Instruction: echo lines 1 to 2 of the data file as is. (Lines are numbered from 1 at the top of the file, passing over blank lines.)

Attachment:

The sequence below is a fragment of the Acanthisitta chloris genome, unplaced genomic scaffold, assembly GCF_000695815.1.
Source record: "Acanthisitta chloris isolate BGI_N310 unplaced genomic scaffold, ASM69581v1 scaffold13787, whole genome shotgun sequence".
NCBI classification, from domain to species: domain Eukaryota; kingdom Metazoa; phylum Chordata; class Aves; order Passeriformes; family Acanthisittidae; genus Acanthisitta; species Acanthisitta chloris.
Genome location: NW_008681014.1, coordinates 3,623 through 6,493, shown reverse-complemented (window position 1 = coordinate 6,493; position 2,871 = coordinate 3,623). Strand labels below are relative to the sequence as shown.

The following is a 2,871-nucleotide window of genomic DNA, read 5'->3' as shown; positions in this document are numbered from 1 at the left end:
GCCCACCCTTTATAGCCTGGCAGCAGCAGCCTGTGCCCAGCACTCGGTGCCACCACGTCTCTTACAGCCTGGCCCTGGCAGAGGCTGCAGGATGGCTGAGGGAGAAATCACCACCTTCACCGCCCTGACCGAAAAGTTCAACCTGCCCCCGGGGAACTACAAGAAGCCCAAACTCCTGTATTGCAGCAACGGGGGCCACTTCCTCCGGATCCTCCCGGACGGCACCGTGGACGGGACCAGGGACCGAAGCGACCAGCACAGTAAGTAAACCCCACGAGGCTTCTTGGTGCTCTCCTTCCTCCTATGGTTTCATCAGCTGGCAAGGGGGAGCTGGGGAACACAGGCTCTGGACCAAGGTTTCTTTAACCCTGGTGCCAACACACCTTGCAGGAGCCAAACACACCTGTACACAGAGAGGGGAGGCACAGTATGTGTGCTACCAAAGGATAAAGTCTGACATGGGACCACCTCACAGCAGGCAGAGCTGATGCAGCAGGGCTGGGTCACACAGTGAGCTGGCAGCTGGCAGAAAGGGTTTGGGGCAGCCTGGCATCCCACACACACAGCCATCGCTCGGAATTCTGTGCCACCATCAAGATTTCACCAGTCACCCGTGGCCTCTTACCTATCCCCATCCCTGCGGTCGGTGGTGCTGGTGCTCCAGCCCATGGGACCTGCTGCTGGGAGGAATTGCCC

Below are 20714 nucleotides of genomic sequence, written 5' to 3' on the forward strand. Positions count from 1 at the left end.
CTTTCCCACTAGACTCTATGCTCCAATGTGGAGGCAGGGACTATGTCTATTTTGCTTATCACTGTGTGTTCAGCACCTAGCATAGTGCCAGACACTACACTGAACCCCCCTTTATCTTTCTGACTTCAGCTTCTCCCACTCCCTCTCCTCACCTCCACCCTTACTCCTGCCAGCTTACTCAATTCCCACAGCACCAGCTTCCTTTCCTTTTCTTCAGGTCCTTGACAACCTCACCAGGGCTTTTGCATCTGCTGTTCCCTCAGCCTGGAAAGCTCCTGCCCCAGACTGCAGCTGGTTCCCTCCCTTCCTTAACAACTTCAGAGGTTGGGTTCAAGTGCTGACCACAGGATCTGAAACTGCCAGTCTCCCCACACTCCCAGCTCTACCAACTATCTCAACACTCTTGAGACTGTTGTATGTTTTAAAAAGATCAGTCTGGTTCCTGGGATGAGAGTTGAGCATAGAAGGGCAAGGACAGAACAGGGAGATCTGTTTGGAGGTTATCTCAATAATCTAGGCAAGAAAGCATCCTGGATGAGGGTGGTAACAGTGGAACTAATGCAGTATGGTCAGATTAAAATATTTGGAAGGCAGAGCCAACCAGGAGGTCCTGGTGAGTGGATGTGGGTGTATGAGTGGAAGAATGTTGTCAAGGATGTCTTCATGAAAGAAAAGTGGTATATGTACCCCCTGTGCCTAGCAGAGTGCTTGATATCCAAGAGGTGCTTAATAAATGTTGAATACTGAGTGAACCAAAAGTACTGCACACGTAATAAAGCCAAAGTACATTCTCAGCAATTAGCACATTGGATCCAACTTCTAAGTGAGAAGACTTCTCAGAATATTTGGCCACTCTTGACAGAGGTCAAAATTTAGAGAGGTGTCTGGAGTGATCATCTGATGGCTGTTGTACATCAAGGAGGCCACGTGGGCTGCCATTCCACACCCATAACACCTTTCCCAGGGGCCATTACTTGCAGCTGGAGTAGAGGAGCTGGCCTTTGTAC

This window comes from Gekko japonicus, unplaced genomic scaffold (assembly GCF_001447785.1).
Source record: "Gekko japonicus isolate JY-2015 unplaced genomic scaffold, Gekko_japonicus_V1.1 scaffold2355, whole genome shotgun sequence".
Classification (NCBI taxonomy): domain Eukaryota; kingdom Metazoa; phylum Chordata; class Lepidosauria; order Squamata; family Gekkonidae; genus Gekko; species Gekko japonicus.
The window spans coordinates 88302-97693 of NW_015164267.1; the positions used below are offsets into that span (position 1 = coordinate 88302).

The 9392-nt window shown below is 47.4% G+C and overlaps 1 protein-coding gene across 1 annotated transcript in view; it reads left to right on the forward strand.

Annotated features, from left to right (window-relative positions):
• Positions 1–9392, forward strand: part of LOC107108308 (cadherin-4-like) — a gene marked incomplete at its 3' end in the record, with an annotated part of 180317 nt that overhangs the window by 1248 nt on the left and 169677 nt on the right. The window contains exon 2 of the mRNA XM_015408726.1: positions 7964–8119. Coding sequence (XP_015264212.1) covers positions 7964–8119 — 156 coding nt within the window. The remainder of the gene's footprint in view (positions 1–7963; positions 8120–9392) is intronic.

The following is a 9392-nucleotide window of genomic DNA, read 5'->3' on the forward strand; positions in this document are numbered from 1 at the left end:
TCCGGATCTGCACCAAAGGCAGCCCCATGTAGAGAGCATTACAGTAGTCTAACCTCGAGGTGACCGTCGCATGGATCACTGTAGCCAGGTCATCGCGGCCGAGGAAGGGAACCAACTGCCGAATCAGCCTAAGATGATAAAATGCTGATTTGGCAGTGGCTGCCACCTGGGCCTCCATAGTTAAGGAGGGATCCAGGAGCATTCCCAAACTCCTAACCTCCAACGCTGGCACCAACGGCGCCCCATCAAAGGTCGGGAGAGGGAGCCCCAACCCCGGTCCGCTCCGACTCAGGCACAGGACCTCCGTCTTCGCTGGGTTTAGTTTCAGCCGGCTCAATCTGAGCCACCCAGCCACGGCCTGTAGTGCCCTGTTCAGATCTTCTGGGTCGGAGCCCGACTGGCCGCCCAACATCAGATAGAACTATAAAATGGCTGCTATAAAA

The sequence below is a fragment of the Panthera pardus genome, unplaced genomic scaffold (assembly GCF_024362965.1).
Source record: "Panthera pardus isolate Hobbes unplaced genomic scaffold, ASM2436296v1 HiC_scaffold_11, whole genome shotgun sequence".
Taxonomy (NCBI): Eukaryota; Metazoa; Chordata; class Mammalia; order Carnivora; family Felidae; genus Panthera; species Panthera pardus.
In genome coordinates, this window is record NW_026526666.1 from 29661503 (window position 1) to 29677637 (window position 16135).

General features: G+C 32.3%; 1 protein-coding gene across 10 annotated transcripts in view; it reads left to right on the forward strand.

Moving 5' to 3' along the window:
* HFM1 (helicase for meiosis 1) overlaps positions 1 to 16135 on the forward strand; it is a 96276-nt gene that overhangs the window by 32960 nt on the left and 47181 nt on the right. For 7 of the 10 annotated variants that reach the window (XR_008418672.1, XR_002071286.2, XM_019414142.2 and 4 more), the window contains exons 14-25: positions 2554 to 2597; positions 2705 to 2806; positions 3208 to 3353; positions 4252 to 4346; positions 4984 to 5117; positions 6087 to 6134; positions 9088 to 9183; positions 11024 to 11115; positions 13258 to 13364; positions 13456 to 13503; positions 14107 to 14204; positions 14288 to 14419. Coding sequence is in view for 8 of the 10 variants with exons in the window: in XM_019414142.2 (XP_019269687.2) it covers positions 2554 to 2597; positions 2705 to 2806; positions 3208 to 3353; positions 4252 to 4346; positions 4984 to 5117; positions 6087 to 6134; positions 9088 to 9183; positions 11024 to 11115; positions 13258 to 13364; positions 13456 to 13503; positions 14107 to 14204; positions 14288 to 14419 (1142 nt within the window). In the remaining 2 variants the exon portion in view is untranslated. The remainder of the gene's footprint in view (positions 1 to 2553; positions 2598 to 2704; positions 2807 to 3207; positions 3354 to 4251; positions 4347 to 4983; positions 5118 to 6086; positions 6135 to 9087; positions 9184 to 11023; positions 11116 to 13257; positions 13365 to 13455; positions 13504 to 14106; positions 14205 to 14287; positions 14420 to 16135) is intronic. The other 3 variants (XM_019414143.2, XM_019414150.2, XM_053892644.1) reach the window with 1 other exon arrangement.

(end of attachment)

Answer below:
The sequence below is a fragment of the Acanthisitta chloris genome, unplaced genomic scaffold, assembly GCF_000695815.1.
Source record: "Acanthisitta chloris isolate BGI_N310 unplaced genomic scaffold, ASM69581v1 scaffold13787, whole genome shotgun sequence".